As more and more organizations consider moving their applications and data from dedicated hosting infrastructure, which they own and operate, to shared infrastructure leased from `the cloud’, security remains a key sticking point. Tenants of cloud hosting providers have substantially less control over the construction, operation, and auditing of infrastructure they lease than infrastructure they own. Because cloud-hosted infrastructure is shared, attackers can exploit the proximity that comes from becoming a tenant of the same cloud hosting provider. As a result, some have argued that that cloud-hosted infrastructure is inherently less secure than the self-hosted infrastructure, and that it will never be appropriate for high-stakes applications such as health care or financial transaction processing.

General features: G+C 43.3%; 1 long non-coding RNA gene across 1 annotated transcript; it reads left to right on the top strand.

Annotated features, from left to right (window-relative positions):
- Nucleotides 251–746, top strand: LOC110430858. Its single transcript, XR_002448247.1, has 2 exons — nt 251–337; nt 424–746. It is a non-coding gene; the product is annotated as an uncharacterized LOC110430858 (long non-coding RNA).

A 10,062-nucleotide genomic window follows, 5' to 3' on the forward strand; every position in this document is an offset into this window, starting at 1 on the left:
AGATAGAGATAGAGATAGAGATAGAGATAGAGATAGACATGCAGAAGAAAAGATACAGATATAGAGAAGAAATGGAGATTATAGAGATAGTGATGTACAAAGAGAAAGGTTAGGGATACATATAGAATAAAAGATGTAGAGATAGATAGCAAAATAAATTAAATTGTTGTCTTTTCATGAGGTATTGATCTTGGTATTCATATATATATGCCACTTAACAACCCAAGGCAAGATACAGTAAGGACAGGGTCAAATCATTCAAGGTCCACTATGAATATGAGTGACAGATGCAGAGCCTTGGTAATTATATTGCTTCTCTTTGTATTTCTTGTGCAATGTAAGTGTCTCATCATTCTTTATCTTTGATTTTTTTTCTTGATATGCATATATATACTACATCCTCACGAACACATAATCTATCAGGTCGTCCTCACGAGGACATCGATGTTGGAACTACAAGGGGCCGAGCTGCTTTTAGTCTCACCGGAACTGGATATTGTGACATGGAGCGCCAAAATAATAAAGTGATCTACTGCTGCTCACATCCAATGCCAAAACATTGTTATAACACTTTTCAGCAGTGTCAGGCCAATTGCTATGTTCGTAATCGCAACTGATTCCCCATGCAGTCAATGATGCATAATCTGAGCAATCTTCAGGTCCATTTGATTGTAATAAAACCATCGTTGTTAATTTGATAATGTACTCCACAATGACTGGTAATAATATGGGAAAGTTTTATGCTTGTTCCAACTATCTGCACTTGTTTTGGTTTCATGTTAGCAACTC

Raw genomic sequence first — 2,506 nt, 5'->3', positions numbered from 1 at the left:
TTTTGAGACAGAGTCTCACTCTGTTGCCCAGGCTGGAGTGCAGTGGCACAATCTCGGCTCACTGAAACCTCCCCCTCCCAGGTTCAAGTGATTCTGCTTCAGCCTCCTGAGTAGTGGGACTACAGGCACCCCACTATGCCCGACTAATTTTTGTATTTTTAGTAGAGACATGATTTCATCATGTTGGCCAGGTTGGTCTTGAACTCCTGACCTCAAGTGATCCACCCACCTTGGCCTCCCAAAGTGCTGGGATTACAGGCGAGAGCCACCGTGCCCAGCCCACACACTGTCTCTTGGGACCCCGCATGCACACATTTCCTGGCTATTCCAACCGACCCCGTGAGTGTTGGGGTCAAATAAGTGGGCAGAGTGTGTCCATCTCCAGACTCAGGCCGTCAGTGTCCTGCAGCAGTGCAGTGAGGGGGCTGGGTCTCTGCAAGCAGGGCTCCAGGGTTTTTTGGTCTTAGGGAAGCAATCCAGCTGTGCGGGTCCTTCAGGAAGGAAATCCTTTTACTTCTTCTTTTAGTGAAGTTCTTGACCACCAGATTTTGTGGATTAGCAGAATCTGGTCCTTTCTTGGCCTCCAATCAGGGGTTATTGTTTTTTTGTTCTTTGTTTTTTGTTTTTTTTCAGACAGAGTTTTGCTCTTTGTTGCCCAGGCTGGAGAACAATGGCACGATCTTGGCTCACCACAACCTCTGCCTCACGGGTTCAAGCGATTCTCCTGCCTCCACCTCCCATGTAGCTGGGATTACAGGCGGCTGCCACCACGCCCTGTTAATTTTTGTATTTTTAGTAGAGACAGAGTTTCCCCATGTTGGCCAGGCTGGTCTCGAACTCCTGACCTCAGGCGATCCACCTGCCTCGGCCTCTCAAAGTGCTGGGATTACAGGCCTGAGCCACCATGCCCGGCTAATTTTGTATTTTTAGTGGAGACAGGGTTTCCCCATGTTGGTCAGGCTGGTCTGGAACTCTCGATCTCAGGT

We strive to present a more balanced treatment of the potential security impacts of transitioning to cloud-hosted infrastructure, surveying both the security costs and security benefits of doing so. The costs include exposure to new threats, some of which are technological, but many others of which are contractual, jurisdictional, and organizational. We also survey potential countermeasures to address these threats, which are also as likely to be contractual or procedural as technological. Transitioning to a cloud-hosted infrastructure may also have security benefits; some security measures have high up-front costs, may become affordable when amortized at cloud scale, and impact threats common to both cloud- and self-hosted infrastructures.